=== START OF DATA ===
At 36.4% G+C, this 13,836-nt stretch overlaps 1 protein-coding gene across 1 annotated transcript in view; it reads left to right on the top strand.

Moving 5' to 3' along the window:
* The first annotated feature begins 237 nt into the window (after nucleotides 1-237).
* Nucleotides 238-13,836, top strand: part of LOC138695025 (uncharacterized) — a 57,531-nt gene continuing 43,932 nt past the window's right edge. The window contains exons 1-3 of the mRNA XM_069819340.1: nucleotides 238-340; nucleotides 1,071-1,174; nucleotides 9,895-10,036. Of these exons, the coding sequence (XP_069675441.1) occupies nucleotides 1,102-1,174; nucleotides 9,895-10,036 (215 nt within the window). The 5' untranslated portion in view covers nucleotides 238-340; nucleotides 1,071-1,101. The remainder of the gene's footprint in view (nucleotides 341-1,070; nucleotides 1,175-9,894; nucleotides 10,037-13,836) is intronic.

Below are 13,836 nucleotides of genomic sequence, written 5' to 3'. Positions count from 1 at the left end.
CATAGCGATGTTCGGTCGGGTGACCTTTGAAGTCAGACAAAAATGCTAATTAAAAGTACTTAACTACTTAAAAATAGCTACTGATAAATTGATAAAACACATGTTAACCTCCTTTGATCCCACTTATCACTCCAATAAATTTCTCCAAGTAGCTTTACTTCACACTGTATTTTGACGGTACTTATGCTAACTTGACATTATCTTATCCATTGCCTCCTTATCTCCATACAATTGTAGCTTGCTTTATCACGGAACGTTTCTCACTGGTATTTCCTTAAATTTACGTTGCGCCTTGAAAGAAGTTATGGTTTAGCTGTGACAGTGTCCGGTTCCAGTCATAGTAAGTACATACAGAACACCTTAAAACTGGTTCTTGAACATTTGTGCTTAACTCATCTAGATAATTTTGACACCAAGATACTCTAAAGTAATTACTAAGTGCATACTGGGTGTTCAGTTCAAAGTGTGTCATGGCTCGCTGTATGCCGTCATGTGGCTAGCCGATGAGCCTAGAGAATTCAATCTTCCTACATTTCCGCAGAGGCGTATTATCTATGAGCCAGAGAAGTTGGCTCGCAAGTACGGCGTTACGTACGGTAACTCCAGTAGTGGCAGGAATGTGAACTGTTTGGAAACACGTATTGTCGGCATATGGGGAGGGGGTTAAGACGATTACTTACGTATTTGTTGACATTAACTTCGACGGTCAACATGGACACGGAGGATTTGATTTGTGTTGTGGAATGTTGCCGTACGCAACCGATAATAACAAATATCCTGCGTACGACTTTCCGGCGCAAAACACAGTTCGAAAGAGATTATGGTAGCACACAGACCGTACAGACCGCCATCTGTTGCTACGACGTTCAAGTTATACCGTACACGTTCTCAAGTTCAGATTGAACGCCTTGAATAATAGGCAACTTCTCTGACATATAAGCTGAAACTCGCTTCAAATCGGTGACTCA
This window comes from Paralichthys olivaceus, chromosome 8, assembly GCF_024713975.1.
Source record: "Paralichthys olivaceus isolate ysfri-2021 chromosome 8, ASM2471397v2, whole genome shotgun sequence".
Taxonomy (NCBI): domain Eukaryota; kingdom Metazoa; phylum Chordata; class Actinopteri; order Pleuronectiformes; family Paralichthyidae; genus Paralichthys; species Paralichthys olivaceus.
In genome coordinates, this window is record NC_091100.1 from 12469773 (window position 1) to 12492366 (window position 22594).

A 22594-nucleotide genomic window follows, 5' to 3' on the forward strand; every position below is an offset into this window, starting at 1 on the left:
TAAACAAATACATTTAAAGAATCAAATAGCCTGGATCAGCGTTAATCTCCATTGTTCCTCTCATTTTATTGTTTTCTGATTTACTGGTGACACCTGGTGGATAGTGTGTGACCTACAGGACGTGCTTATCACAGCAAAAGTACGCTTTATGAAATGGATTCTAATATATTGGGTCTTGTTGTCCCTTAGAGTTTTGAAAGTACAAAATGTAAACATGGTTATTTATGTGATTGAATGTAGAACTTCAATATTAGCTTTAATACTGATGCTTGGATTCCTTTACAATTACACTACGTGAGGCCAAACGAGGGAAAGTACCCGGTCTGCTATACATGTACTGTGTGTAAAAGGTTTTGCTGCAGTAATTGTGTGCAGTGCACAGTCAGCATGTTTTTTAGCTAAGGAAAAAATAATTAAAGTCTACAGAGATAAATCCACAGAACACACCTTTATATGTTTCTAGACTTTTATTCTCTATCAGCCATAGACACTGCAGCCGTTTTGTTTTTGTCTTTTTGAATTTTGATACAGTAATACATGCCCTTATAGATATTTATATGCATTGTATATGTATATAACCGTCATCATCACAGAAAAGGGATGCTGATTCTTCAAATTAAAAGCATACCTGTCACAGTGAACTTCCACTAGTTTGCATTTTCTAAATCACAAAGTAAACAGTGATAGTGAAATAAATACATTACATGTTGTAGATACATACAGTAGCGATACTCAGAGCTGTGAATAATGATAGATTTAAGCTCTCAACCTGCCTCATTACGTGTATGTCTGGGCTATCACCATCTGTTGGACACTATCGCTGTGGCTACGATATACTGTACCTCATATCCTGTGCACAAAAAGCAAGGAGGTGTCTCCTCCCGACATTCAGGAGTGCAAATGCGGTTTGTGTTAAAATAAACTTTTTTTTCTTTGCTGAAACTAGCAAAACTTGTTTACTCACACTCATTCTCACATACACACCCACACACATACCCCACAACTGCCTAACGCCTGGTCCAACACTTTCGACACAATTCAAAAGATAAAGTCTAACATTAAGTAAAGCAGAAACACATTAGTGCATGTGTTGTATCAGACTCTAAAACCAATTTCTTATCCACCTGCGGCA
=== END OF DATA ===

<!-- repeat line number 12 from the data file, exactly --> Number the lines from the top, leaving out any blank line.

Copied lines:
TAAACAAATACATTTAAAGAATCAAATAGCCTGGATCAGCGTTAATCTCCATTGTTCCTCTCATTTTATTGTTTTCTGATTTACTGGTGACACCTGGTGGATAGTGTGTGACCTACAGGACGTGCTTATCACAGCAAAAGTACGCTTTATGAAATGGATTCTAATATATTGGGTCTTGTTGTCCCTTAGAGTTTTGAAAGTACAAAATGTAAACATGGTTATTTATGTGATTGAATGTAGAACTTCAATATTAGCTTTAATACTGATGCTTGGATTCCTTTACAATTACACTACGTGAGGCCAAACGAGGGAAAGTACCCGGTCTGCTATACATGTACTGTGTGTAAAAGGTTTTGCTGCAGTAATTGTGTGCAGTGCACAGTCAGCATGTTTTTTAGCTAAGGAAAAAATAATTAAAGTCTACAGAGATAAATCCACAGAACACACCTTTATATGTTTCTAGACTTTTATTCTCTATCAGCCATAGACACTGCAGCCGTTTTGTTTTTGTCTTTTTGAATTTTGATACAGTAATACATGCCCTTATAGATATTTATATGCATTGTATATGTATATAACCGTCATCATCACAGAAAAGGGATGCTGATTCTTCAAATTAAAAGCATACCTGTCACAGTGAACTTCCACTAGTTTGCATTTTCTAAATCACAAAGTAAACAGTGATAGTGAAATAAATACATTACATGTTGTAGATACATACAGTAGCGATACTCAGAGCTGTGAATAATGATAGATTTAAGCTCTCAACCTGCCTCATTACGTGTATGTCTGGGCTATCACCATCTGTTGGACACTATCGCTGTGGCTACGATATACTGTACCTCATATCCTGTGCACAAAAAGCAAGGAGGTGTCTCCTCCCGACATTCAGGAGTGCAAATGCGGTTTGTGTTAAAATAAACTTTTTTTTCTTTGCTGAAACTAGCAAAACTTGTTTACTCACACTCATTCTCACATACACACCCACACACATACCCCACAACTGCCTAACGCCTGGTCCAACACTTTCGACACAATTCAAAAGATAAAGTCTAACATTAAGTAAAGCAGAAACACATTAGTGCATGTGTTGTATCAGACTCTAAAACCAATTTCTTATCCACCTGCGGCA